“I realized with Courtney’s group that it was more about the journey,” he said. “Sometimes I would pick her (Thompson) up. Her mom would call and tell me she was running home again after a game. I would get her and tell her that there were bigger things than just the game. I think I learned that relaxing was important. I learned from her that winning wasn’t the only thing, it was about getting better every day.”

Shaping a new program

In 2005, when Auburn Mountainview High School opened Carr again earned another opportunity to mold a brand new program.

Under his guidance the Lions have become a consistent contender in the South Puget Sound League 3A division and have qualified for the state tourney three times, finishing eighth in 2007.

At Auburn Mountainview Carr was able to fulfill his dream of coaching Caitlin – who graduated last year and is now playing basketball for Lewis-Clark State College in Idaho – and Aly – who is a senior this season.

This past Saturday, the school honored Carr before the Lions’ home game against Peninsula. In addition to friends and family, several of Carr’s former players attended.

“It was bittersweet I’m going to miss a lot the interaction with kids,” Chris said. “But I’m definitely at peace with it. I’m ready. The AD piece [Carr is the Auburn Mountainview athletic director] keeps me pretty busy and I’ll always have that interaction with athletes.”

Still he says it’s hard to leave this year’s team, which includes 11 underclassmen.

“In my 19 years this is probably the top two or three of all the teams I’ve ever coached,” he said.

Reflecting on his nearly 20-year-long coaching career, Carr said:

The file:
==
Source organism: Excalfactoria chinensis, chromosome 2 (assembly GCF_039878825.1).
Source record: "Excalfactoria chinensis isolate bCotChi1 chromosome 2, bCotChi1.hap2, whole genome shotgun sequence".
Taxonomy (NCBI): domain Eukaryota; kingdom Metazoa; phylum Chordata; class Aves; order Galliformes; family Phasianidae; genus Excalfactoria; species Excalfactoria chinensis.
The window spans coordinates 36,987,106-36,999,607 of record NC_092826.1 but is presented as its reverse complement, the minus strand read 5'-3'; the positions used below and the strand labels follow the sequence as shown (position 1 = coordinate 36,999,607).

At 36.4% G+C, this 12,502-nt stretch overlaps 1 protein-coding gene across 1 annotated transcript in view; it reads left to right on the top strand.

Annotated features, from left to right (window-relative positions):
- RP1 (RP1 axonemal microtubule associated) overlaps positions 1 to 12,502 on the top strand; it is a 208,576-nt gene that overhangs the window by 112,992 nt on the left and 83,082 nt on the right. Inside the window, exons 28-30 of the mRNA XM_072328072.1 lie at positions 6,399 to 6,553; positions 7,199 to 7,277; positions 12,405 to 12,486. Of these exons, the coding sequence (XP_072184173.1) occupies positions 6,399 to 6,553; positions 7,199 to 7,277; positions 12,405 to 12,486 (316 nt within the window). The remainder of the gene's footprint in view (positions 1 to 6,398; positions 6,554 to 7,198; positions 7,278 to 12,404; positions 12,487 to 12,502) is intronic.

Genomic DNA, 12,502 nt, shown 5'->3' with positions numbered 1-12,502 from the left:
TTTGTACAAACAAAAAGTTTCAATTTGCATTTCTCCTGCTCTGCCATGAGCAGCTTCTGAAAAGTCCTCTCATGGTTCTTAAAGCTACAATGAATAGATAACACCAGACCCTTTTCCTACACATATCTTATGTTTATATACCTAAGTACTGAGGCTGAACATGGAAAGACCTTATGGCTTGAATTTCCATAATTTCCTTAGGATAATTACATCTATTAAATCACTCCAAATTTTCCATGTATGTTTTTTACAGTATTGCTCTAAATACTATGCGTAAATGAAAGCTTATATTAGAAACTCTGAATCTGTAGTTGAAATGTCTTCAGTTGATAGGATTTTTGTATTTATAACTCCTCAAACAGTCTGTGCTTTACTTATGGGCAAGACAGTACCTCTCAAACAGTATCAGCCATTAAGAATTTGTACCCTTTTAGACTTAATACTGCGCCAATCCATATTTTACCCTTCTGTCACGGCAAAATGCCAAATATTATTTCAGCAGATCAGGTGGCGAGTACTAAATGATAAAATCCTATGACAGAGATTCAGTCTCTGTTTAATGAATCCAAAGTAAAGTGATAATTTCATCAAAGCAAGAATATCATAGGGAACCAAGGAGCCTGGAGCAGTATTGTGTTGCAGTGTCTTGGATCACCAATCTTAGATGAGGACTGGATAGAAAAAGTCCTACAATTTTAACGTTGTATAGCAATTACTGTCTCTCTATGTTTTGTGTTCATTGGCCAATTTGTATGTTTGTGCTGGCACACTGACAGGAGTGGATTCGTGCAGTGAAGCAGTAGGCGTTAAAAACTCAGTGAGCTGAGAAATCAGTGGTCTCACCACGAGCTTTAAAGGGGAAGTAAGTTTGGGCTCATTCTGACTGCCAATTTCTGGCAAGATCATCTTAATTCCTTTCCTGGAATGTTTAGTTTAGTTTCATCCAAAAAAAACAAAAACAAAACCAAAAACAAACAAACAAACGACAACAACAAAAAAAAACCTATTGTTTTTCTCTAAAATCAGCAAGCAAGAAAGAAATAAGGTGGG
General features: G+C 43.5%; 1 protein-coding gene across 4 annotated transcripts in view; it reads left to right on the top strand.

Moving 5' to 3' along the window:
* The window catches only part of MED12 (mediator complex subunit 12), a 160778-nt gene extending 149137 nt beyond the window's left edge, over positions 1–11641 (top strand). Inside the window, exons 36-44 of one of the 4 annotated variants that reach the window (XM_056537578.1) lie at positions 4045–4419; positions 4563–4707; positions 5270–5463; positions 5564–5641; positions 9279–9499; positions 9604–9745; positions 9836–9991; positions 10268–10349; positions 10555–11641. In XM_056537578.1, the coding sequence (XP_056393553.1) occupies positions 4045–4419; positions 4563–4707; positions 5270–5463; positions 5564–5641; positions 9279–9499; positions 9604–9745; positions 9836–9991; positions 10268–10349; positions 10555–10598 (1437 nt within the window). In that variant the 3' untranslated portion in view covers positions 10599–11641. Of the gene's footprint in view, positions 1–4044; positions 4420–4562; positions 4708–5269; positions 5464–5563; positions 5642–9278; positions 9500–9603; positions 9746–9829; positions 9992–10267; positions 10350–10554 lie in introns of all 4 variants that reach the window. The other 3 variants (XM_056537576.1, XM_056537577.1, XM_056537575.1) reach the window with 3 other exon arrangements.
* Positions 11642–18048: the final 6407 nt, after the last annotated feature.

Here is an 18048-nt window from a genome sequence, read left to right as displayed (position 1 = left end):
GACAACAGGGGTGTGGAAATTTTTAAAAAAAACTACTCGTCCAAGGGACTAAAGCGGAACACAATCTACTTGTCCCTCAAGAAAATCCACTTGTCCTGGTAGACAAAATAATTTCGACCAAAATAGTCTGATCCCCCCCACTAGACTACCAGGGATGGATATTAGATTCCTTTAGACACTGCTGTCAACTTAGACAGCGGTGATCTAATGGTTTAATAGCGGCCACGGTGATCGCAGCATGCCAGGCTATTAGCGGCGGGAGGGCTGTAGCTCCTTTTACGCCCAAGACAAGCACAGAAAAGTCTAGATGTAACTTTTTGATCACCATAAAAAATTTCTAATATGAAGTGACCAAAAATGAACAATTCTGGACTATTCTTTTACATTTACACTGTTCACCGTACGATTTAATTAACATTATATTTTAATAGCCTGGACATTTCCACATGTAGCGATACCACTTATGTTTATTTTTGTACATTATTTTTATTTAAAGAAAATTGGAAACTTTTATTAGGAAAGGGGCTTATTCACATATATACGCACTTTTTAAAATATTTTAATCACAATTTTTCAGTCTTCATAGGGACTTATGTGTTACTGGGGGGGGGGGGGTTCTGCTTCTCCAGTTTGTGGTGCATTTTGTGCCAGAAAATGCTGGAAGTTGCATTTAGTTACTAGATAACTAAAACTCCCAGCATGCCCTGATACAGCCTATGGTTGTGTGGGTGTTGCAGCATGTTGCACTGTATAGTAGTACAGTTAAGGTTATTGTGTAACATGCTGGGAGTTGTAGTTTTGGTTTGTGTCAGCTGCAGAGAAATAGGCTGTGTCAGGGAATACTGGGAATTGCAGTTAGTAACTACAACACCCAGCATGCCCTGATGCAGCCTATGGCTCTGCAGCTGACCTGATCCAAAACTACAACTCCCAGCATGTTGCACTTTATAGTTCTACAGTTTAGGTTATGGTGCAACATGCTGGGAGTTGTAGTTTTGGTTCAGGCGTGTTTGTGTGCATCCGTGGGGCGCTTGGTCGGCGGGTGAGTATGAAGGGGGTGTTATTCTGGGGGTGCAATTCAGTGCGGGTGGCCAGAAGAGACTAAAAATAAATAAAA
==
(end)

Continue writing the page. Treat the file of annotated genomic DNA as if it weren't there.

“I don’t really have any regrets about how I did it. Like I said, I’ve learned more than I’ve taught.”

ALSO: Coach Carr wasn’t the only member of his family recognized this past Saturday at Auburn Mountainview. Carr’s youngest daughter Aly, the Lions’ lone senior, was also recognized for her high school career.

On Jan. 22 Aly suffered a season-ending ACL injury against Bonney Lake.

“It was devastating, more as a father than a coach,” Carr said. “I kind of knew right away that it was serious. It was deviating knowing she couldn’t play high school again.”

According to Carr, Peninsula girls basketball coach Steve Jacobson arranged for Aly to suit up and receive the game’s opening tip-off, despite her injury. More than curtailing her basketball career, Aly’s injury will also cause her to miss the Washington State 4A Girls Golf tourney, which she qualified for this fall.

“I was going to attempt to walk and play golf at Eastern Washington University,” Ally said. “But now with this injury, it makes me want to walk and play basketball too. I feel like I never finished basketball now.”

Aly continued:

“This has taught me a lot, it taught me to not take anything for granted,” she said. “You never know when your last practice or game can be. It’s pretty crazy to think I’ll never play a high school basketball game again.”

And for the record, Aly said, she has her doubts about her father’s retirement.

“It’s pretty crazy to think he’s actually done,” she said. “I still don’t think he’s done forever. I think he’ll come back. But that’s just me, I don’t think he can stay away.”